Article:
I had just backed out of a parking space and was adjusting my seatbelt when I noticed that a car parked across from me had its backup lights on. Feeling certain that the driver would notice my car right behind his, I was not concerned. That is, until the car started backing up, right toward me. I tapped the horn, but the car kept coming. I leaned on the horn then, causing everyone in the area to look our way – except for the car that kept on backing up. Finally, I had to dive back into the parking space I had just vacated to avoid being hit.
The other driver stopped, puzzled at all the commotion. I walked over to his car and asked him how he could have missed me in my car directly behind him. He replied, “You didn’t show up in my backup camera.”
This guy was in his early 20s and probably since he had been driving, he had solely counted on a screen on his dashboard to tell him if it was safe to back up. Turning around to look wasn’t an option he even considered.
This is the way of the world. Younger people – think anyone under age 30 – grew up so completely immersed in technology, they cannot fathom living in a world without it.
A mistaken conclusion about millennials
This dependence on technology is a source of much frustration to the older generation in many workplaces, including the fire service. In my work, I often hear older firefighters complaining that young people don’t have practical knowledge and abilities, that they are obsessed with their phones and social media, that they lack skill in face-to-face communication. This can lead some older firefighters to conclude that younger firefighters are less qualified and capable in the job.
This would be a mistaken conclusion. While it is true that firefighters back in the 1960s were more likely to know how to rebuild a transmission, nowadays, almost no one (other than trained mechanics), including firefighters, has the ability and resources to do such work. It is just a function of change in the world, and much of that change is linked to technology.
And this is where younger people may have an edge. They grew up not only with computers, but with advanced technology in all areas of their lives. They are not intimidated by it. Many of them have had programming experience as children.
They can bring new approaches and new skills to old problems – but only if they are given the opportunity to do so. In a push for “back to basics,” some fire departments have become nearly Luddite in their resistance to new technologies and change. And such resistance, while understandable, does not really serve anyone.
The modern-day firefighter
Firefighters in the 21st century need to have multiple competencies – technical, personal, mechanical, physical, intellectual. It’s not possible to be a good firefighter these days just by being strong enough to kick in doors and drag hose. Are these abilities still important? Absolutely. But they are not enough.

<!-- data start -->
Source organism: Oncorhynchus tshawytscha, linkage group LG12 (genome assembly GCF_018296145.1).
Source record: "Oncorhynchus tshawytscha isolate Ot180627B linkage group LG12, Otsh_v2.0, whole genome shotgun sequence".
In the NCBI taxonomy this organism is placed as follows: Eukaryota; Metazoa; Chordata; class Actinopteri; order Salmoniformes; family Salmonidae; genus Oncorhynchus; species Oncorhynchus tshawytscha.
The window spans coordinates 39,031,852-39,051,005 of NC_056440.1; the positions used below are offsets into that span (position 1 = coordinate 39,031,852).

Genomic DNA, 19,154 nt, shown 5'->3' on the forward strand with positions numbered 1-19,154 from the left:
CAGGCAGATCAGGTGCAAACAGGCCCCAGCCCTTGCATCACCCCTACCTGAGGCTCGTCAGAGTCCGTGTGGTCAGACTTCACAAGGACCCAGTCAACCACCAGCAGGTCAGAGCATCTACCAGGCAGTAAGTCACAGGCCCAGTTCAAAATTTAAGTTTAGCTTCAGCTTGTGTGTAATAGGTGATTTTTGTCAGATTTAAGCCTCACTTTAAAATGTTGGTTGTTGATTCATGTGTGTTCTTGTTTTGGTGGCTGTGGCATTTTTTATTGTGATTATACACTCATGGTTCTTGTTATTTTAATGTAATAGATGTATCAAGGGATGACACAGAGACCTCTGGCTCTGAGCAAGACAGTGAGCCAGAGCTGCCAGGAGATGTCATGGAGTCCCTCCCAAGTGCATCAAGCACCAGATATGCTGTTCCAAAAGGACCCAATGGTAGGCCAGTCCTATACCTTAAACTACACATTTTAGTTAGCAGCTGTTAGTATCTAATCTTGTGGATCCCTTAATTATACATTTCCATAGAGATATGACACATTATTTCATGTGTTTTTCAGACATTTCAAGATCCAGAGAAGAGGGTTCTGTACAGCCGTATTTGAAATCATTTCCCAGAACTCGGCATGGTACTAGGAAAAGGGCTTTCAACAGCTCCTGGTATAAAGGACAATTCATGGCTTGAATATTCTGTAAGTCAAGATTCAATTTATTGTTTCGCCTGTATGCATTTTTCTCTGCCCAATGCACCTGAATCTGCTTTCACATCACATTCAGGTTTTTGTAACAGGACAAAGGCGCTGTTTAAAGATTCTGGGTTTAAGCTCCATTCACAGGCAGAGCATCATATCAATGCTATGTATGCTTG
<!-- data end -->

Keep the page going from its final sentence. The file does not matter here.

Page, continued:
Modern firefighters need to be:
- Comfortable with databases and apps.
- Adept in deciphering complicated alarm systems.
- Able to engage with online platforms for training and record keeping.
- Capable of troubleshooting complex equipment.
In all these areas, millennial firefighters enter the workplace with an advantage over their older coworkers.
If these younger firefighters come to the job with deficits (and that is the truth for every firefighter), then it is up to their teachers and leaders and peers to help them develop skills and abilities that may not come as naturally to them.
A responsibility to train millennial firefighters
So if you want young firefighters to develop communication skills, talk to them. Give them specific assignments that require them to do public presentations and help them prepare for these tasks. If you have practical skills in things like electrical wiring or plumbing, share this knowledge with newer people on the job. Make an effort to include them, and give them credit when they make progress.
I’ve had some fire officers disparage this approach. “The new people don’t care about that. All they want to do is stare at their phones.” But I would say that for most people, staring at a phone is a default position, something to do when there is nothing else of interest going on. Provide an alternative, make it engaging, and you might be surprised at the results.
It is also the responsibility of older leaders in the department to truly include those who are new, and that means listening to them and treating them with respect. Are they different? Of course, that is the way of the world, that each new generation is a change from the previous one.
Young firefighters bring energy, knowledge and a different perspective to the job of firefighter. They are the future of the fire service and it would be worse than foolish for any organization to marginalize them from the beginning.
If you want your new firefighters to drive with their eyes and to use their heads, rather than just the technology available, then show them how. With the skills and knowledge of the older generation, and the energy and curiosity of the young one, anything is possible.